So I wrote a fantasy novel, with an American Old-West kind of setting. Looks a lot like Earth, is not Earth.

In this not-Earth, different races and groups of people have different magic powers / abilities. A little bit like the Avatar cartoon.

That includes different groups of indigenous people. For example, there's a nomadic group whose members are incredibly hardy, can go for days without food or water or sleep. There's another group who can communicate empathically, another who have super-keen sight and hearing, etc.

Here's what's freaking me out, though. In my original setup, I had given a lot of these groups (not all) an animal association - so, for example, the people with the super-awesome enhanced senses and the ability to run like the blazes are called the deer people.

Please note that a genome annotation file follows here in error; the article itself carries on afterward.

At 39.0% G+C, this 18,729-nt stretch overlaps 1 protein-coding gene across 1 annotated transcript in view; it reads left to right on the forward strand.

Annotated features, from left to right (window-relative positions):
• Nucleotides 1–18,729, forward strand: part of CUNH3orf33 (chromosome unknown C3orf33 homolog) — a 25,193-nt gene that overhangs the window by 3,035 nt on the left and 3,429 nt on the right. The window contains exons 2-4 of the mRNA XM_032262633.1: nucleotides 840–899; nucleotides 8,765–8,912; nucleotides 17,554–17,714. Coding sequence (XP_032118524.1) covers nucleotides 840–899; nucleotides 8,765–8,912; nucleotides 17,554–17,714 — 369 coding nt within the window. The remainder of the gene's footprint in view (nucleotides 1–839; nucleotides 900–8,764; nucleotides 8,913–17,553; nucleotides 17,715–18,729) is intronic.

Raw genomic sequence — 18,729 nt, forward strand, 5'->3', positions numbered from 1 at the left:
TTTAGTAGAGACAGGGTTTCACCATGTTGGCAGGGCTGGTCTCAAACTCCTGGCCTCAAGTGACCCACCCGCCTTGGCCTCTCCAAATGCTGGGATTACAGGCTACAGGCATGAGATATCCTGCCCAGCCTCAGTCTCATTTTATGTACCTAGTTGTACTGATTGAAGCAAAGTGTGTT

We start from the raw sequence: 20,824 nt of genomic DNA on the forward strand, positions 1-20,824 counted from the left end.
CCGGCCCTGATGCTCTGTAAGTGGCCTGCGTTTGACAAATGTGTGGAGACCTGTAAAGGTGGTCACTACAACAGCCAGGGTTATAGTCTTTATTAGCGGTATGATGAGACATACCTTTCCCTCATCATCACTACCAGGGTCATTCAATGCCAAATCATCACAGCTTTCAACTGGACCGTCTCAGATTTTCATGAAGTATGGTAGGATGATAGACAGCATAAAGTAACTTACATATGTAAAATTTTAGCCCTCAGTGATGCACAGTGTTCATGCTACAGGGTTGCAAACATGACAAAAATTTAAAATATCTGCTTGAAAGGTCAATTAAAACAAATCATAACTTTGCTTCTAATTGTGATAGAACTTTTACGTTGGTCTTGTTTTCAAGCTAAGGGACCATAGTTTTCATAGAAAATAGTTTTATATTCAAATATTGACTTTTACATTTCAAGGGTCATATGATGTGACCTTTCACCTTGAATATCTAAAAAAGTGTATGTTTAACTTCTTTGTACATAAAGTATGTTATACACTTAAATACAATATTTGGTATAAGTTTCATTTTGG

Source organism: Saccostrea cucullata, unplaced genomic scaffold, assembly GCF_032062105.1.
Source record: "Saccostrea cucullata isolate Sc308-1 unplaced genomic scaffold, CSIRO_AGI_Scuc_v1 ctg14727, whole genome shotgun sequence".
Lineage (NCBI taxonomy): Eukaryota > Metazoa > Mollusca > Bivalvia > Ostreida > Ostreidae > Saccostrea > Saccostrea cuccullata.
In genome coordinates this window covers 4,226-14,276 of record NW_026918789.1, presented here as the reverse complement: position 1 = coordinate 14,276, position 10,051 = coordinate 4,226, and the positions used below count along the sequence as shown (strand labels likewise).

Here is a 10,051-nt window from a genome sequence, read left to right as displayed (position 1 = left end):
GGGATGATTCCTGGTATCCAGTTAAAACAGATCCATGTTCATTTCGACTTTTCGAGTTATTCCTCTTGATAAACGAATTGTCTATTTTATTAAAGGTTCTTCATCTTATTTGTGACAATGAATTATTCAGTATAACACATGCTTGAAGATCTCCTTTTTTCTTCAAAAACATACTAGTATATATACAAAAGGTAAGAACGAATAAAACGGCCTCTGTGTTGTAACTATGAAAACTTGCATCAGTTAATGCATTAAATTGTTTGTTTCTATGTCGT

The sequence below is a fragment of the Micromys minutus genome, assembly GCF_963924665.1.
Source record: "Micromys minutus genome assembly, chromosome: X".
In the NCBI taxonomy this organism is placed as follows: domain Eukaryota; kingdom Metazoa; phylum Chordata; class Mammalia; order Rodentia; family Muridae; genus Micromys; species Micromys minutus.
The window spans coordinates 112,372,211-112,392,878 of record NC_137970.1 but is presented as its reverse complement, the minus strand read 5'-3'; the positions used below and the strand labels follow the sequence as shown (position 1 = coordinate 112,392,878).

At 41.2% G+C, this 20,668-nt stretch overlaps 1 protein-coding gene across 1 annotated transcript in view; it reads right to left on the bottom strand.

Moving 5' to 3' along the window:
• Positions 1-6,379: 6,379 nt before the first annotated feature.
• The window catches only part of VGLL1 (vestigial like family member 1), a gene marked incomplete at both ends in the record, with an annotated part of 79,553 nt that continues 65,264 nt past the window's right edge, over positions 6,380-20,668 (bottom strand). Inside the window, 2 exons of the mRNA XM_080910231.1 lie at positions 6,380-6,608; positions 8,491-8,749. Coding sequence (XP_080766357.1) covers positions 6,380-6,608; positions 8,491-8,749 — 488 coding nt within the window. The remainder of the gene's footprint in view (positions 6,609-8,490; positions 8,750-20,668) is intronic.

As I've been reading more on indigenous people in fiction, though, one of the biggest issues I've seen is that they are SO often portrayed as mystical savants with animal/nature powers, and while that might sound good on paper ("they have magic powers, isn't that empowering?"), the Unfortunate Implication of animal associations is that they are therefore not fully human beings.

So what I'm trying to understand is whether 'natives with animal powers' is inherently offensive no matter how you slice it, or whether the major problem with Twilight, for example, had less to do with the fact that the Quileutes had werewolf-shapeshifting powers and more to do with their portrayal as savage, emotional, dangerous brutes.

Because at the end of the day, I'm not trying to be Sherman Alexie, but if I roll with this and find out after the fact that I pulled a Stephenie Meyer, I will pretty much have to gut myself in shame.